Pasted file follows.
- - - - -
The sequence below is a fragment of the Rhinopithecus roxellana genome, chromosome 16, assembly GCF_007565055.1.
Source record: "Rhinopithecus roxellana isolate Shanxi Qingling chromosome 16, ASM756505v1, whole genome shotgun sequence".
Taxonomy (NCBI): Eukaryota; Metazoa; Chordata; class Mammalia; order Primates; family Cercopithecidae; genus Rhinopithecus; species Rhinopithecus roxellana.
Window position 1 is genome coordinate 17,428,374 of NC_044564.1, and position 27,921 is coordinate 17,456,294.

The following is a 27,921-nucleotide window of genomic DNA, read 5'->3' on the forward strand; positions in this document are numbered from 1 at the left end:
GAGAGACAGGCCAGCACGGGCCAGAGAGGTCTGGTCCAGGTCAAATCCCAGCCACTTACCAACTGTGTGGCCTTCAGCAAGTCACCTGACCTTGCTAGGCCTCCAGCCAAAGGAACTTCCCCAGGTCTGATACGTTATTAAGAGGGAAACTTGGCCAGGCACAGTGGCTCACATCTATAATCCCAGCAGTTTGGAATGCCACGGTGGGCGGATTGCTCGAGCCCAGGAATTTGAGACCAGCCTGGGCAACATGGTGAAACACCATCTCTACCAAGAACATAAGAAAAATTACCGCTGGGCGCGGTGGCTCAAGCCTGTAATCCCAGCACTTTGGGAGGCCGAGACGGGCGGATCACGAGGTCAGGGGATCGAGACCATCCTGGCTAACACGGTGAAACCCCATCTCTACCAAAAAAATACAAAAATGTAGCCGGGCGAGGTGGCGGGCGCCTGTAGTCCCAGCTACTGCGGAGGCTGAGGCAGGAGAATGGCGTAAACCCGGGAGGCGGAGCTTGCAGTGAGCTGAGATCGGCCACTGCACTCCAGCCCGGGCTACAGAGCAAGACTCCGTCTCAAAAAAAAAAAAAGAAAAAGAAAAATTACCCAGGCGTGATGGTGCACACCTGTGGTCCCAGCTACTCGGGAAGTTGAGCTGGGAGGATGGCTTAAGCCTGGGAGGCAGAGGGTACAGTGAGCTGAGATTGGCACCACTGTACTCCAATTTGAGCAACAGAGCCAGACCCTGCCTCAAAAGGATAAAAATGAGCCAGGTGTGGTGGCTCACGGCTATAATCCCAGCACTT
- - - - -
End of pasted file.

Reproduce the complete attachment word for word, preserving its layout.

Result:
The sequence below is a fragment of the Rhinopithecus roxellana genome, chromosome 16, assembly GCF_007565055.1.
Source record: "Rhinopithecus roxellana isolate Shanxi Qingling chromosome 16, ASM756505v1, whole genome shotgun sequence".
Taxonomy (NCBI): Eukaryota; Metazoa; Chordata; class Mammalia; order Primates; family Cercopithecidae; genus Rhinopithecus; species Rhinopithecus roxellana.
Window position 1 is genome coordinate 17,428,374 of NC_044564.1, and position 27,921 is coordinate 17,456,294.

The following is a 27,921-nucleotide window of genomic DNA, read 5'->3' on the forward strand; positions in this document are numbered from 1 at the left end:
GAGAGACAGGCCAGCACGGGCCAGAGAGGTCTGGTCCAGGTCAAATCCCAGCCACTTACCAACTGTGTGGCCTTCAGCAAGTCACCTGACCTTGCTAGGCCTCCAGCCAAAGGAACTTCCCCAGGTCTGATACGTTATTAAGAGGGAAACTTGGCCAGGCACAGTGGCTCACATCTATAATCCCAGCAGTTTGGAATGCCACGGTGGGCGGATTGCTCGAGCCCAGGAATTTGAGACCAGCCTGGGCAACATGGTGAAACACCATCTCTACCAAGAACATAAGAAAAATTACCGCTGGGCGCGGTGGCTCAAGCCTGTAATCCCAGCACTTTGGGAGGCCGAGACGGGCGGATCACGAGGTCAGGGGATCGAGACCATCCTGGCTAACACGGTGAAACCCCATCTCTACCAAAAAAATACAAAAATGTAGCCGGGCGAGGTGGCGGGCGCCTGTAGTCCCAGCTACTGCGGAGGCTGAGGCAGGAGAATGGCGTAAACCCGGGAGGCGGAGCTTGCAGTGAGCTGAGATCGGCCACTGCACTCCAGCCCGGGCTACAGAGCAAGACTCCGTCTCAAAAAAAAAAAAAGAAAAAGAAAAATTACCCAGGCGTGATGGTGCACACCTGTGGTCCCAGCTACTCGGGAAGTTGAGCTGGGAGGATGGCTTAAGCCTGGGAGGCAGAGGGTACAGTGAGCTGAGATTGGCACCACTGTACTCCAATTTGAGCAACAGAGCCAGACCCTGCCTCAAAAGGATAAAAATGAGCCAGGTGTGGTGGCTCACGGCTATAATCCCAGCACTT